Conclusion

This transtheoretical model builds on and further develops simple distinctions generally observed in clinical practice. By so doing it appears to capture more of the complexity involved in the therapeutic use of mental imagery; particularly in relation to the way that images operate as potent communication agents allowing a productive and interactive dialogue between the rational and imaginal perspectives. Although in its early stages of development, its base and structure appear to be sound and it has the potential to offer a helpful more inclusive framework for practice. However, the test of a model’s usefulness lies in its application to therapeutic practice. In Part Two I will discuss the contribution this model can make to more inclusive practice.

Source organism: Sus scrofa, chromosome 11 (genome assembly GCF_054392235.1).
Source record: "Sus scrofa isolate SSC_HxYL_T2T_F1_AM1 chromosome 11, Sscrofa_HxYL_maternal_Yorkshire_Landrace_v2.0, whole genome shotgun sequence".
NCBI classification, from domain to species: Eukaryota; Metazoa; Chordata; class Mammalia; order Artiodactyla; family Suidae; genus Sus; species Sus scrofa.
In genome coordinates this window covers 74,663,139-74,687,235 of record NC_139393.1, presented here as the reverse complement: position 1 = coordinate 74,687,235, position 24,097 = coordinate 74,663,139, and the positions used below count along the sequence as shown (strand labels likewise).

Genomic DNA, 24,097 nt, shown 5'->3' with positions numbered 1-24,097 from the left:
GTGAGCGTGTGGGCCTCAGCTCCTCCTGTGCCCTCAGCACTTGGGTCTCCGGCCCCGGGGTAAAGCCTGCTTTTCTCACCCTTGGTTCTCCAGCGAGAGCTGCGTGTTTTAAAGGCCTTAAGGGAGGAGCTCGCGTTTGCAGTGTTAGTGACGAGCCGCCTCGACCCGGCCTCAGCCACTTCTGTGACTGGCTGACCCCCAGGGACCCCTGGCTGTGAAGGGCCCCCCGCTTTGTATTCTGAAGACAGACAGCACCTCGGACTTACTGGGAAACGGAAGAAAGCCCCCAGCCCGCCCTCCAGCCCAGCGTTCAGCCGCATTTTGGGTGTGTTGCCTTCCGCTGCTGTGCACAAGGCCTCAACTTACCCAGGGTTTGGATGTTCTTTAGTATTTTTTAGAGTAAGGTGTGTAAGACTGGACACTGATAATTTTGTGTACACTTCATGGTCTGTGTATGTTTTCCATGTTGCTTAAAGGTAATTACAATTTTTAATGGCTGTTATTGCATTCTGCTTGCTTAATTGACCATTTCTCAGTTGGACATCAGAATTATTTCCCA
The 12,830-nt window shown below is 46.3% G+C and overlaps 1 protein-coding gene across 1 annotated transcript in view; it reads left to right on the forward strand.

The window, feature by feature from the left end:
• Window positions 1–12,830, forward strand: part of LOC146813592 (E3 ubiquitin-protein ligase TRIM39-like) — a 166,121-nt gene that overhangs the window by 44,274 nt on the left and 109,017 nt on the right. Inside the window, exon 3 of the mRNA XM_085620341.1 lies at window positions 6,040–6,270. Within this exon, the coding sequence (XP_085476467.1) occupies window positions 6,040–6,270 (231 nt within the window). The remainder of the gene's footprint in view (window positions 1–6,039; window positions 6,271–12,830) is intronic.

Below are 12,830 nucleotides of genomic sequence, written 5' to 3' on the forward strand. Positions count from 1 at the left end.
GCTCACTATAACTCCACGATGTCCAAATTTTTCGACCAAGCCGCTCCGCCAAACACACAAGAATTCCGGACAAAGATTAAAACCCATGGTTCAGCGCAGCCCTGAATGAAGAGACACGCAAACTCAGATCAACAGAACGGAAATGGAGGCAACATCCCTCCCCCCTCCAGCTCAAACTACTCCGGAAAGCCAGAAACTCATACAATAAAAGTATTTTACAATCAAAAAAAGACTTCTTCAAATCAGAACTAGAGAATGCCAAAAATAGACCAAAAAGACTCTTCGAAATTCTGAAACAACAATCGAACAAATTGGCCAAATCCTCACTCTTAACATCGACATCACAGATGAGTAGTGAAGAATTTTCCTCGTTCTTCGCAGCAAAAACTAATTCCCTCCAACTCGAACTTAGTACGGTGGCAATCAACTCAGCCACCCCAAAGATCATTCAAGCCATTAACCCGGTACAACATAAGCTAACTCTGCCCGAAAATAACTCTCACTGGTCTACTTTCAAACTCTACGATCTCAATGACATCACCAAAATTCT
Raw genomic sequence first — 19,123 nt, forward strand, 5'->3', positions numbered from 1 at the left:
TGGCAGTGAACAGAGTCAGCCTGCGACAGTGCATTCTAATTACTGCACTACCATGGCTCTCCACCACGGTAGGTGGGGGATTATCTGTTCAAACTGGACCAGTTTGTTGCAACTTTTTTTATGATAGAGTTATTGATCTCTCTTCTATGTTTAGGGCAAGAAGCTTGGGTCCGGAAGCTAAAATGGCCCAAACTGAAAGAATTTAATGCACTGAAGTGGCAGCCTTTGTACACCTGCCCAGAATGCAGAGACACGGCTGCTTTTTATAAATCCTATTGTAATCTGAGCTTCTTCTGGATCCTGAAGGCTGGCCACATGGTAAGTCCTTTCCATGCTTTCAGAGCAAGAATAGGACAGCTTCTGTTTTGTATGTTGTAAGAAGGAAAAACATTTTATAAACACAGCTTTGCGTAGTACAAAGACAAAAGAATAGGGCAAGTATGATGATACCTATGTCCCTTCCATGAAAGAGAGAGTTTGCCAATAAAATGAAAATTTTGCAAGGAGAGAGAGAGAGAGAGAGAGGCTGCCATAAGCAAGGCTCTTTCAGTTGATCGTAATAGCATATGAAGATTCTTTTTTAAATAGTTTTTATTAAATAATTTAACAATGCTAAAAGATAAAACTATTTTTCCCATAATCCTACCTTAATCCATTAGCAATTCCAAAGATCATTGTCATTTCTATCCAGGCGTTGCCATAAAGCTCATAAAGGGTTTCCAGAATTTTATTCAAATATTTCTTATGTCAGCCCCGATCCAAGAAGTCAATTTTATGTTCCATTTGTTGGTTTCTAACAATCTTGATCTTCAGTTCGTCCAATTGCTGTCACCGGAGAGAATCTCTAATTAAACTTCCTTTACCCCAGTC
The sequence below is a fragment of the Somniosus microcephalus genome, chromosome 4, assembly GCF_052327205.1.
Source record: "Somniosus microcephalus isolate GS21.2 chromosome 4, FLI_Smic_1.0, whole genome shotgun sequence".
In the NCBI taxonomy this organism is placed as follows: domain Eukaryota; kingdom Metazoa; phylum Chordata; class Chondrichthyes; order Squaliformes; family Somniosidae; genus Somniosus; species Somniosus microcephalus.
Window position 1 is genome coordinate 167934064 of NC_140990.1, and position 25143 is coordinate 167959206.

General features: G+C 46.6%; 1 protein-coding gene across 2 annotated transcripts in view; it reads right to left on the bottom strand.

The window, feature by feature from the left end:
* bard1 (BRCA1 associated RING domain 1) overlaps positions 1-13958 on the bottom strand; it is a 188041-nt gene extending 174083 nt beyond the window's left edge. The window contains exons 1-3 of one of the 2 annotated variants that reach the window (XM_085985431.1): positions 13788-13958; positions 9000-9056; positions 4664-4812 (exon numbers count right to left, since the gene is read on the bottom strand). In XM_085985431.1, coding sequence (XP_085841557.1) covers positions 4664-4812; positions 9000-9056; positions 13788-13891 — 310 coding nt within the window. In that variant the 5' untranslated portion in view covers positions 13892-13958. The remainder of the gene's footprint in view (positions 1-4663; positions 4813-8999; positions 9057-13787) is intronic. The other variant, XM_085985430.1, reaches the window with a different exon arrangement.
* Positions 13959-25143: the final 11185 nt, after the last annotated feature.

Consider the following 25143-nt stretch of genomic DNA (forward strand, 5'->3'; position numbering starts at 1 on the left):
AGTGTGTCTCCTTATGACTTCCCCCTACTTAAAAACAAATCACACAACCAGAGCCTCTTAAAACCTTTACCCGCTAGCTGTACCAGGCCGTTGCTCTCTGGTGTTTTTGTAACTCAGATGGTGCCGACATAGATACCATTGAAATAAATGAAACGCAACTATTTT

References

Ahsen A. (1984). ‘ISM: The Triple Code model for imagery and psychophysiology’, Journal of Mental Imagery, 8, 4: 15-42.

Bamber, M. (2004). ‘ “The good, the bad and defenceless Jimmy” - a single case study of Schema Mode Therapy’, Clinical Psychology and Psychotherapy, 11: 425-438.

Chestnut, W. J. (1971). ‘Directed Imagery: A means for dealing with patient defensiveness’, Psychotherapy: Theory, Research, Practice, Training, 8, 4: 325-327.

Clarkson, P. (2003). The Therapeutic Relationship, 2nd edn, Hoboken, NJ: Wiley-Blackwell.

Malamud, D. (1973). ‘Self-confrontation Methods in Psychotherapy’, Psychotherapy: Theory, Research, Practice, Training, 10, 2: 123-130.

Shorr, J. E. (1983). Psychotherapy through Imagery, 4th edn, New York: Thieme-Stratton Inc.

Thomas, V. (2011). The Therapeutic Functions of Mental Imagery in Psychotherapy: Constructing a theoretical model, Unpublished DPsych. thesis. Held in Middlesex University e-repository available at: http://eprints.mdx.ac.uk/10561

 
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